This is fantastic. Yeah, but there are going to be others that are going to be immensely frustrated that that they’re not being trusted or enabled to do everything. And I guess equally, there’s going to be some senior doctors who are going to be very micromanaging who can say, I want to know everything about every one of my patients.
And there will be others who are say just get on with things. There’s the different permutations. So I’m wondering if there are some trainees that, that like to run everything past their boss. And that may be hierarchy related, which was, which is bad.
But I guess also for some of them they might lack confidence. They might not trust themselves, which actually that’s also bad, isn’t it? So whichever way we look at it, it’s bad. Yeah. There needs to be an appropriate amount of discussion. Not too much, not too little.
[00:15:43] Simon: Maybe that’s the key. Maybe there has to be discussion between the consultant and the registrar or the resident.
And maybe that. A degree of self-awareness. If you know you’re the consultant that gets anxious and wants to micromanage, you can say that. You can say, it’s not about you, it’s about me. Or if you’re a less, more of a hands off consultant, you may discuss that, but say, it’s always fine to ring me about things you’re worried about.
I remember having a senior registrar who basically completed their training and was working in our team. And She wanted a lot of help, but it wasn’t from lack of confidence. She said, look, the more I interact with the consultants, with them assisting me or whatever it is, things I can do, but I’ll be a consultant soon and I’ll be on my own making, so I may as well suck up every little bit of knowledge I can at this moment.
That was a fantastic comment.
[00:16:39] Mat: Yeah. Yeah. That’s a good reason for discussing things, isn’t it? A genuinely good reason, that kind of learning mindset. I’m reminded of when I was a trainee, I rotated between two consultants that were my trainers at the time. And one person was very hands off.
And I remember when it came to operating, they said you get on with things. So I’d struggle along, from nine till 1150. And then he would come at 1150 and in 10 minutes, it would all be finished. No matter how far or not I had gotten 10 minutes later, it would all be finished.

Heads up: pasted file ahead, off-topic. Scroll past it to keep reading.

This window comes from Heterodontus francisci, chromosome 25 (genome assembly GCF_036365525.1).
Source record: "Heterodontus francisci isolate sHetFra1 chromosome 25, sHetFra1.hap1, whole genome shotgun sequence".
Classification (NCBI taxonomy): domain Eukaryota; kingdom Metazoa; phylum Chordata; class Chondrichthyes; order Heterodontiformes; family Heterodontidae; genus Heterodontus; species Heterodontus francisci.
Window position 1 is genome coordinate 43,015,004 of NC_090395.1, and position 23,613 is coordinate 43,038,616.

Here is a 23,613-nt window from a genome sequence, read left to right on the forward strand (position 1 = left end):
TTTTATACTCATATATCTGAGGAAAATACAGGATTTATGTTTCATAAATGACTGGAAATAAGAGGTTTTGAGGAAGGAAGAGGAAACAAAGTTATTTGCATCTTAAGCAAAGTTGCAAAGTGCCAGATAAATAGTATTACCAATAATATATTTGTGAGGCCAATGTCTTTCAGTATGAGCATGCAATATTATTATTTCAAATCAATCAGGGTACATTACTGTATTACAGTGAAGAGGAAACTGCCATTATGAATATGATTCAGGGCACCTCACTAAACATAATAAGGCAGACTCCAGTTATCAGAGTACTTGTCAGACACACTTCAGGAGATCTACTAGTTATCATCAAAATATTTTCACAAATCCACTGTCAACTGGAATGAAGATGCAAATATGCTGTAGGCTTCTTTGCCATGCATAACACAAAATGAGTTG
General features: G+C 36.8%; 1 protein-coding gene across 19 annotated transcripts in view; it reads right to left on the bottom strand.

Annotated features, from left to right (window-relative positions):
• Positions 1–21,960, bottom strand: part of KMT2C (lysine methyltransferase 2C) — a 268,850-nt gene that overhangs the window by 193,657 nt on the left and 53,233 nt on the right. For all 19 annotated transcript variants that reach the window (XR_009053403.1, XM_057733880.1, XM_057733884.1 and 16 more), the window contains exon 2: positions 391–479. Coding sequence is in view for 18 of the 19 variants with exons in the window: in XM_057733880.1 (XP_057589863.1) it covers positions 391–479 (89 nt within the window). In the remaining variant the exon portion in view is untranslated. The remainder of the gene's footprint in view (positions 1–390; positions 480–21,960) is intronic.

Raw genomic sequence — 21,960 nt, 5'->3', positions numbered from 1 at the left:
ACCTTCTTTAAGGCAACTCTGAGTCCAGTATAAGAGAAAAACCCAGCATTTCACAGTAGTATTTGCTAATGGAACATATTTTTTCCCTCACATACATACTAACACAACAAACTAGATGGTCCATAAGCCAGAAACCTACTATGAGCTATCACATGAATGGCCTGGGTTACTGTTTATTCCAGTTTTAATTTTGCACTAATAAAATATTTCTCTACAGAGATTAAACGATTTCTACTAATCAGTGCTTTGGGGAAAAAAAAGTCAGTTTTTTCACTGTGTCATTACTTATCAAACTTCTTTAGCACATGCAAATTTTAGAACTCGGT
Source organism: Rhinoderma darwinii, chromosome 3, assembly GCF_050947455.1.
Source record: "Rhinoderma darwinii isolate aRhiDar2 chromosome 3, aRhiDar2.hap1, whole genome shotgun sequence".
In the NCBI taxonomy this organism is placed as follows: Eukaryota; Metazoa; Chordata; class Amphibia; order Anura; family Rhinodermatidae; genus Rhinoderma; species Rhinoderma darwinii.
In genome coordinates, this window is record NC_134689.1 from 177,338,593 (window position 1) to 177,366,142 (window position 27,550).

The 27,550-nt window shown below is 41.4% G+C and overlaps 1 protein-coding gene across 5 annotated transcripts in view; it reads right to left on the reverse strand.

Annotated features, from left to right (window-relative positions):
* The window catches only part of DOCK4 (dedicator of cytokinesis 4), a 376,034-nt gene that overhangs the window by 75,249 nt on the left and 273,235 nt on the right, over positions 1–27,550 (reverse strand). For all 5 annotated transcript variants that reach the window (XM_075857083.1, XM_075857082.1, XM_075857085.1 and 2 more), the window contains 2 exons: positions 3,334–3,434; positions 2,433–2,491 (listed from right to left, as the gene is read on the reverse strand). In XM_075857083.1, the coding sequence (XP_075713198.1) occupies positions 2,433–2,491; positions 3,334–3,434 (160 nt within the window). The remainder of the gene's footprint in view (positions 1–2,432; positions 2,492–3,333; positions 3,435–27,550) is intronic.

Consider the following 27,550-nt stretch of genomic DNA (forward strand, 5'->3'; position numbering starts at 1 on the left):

So that was great because it enabled me. to make progress and clearly he trusted me and he let me do stuff and he knew that he could bail me out. But I never really progressed. I got stuck at a point and then my training didn’t progress beyond that. The other half of the firm was a consultant that very closely watched what you did and sat with you.
And, for that person, Sometimes I found that frustrating and I said, just leave me to it. I can do this, let me do what I can do. But the plus was when I got stuck, they were there to say, oh, this is what you do. This is what you do. They moved me forwards. And then I did a bit more and we operated together.
So it was a good learning experience at the point when I got stuck, even though. Up to that point of getting stuff, I found it quite frustrating that I wasn’t let to let I wasn’t allowed to do stuff, but between the two of them, I thought this was a perfect mix because, between the two of them, they were the perfect training firm.
[00:18:09] Simon: Yeah. It does sound like that. Doesn’t it? Very complimentary. I wonder if they knew that they had that that relationship.
[00:18:16] Mat: I don’t know, I might ask them. Yeah. I’ll still talk to them both. Oh, great. Yeah, I suspect at least one of them I think did, yeah. Probably the one that sat with me, that, that’s probably the one that noticed and paid attention.
The other one that left me probably didn’t notice what was going on. That would be my guess.
[00:18:36] Simon: Yeah,
[00:18:36] Mat: Let’s go back to teams then. So we talked about how somebody’s new to the team, how can we get them introduced and how can we try and get them to be part of a team as quickly as possible.
But from your experiences or from your research or the stuff that you’ve done for your book, what else distinguishes a team that’s working well from a team that isn’t?
[00:19:02] Simon: I think the sort of creation of belonging and the induction process that you just alluded to is absolutely essential. I think we have markers, don’t we? We have clinical markers that we know teams and we can compare ourselves to other teams, both within our organization, other organizations.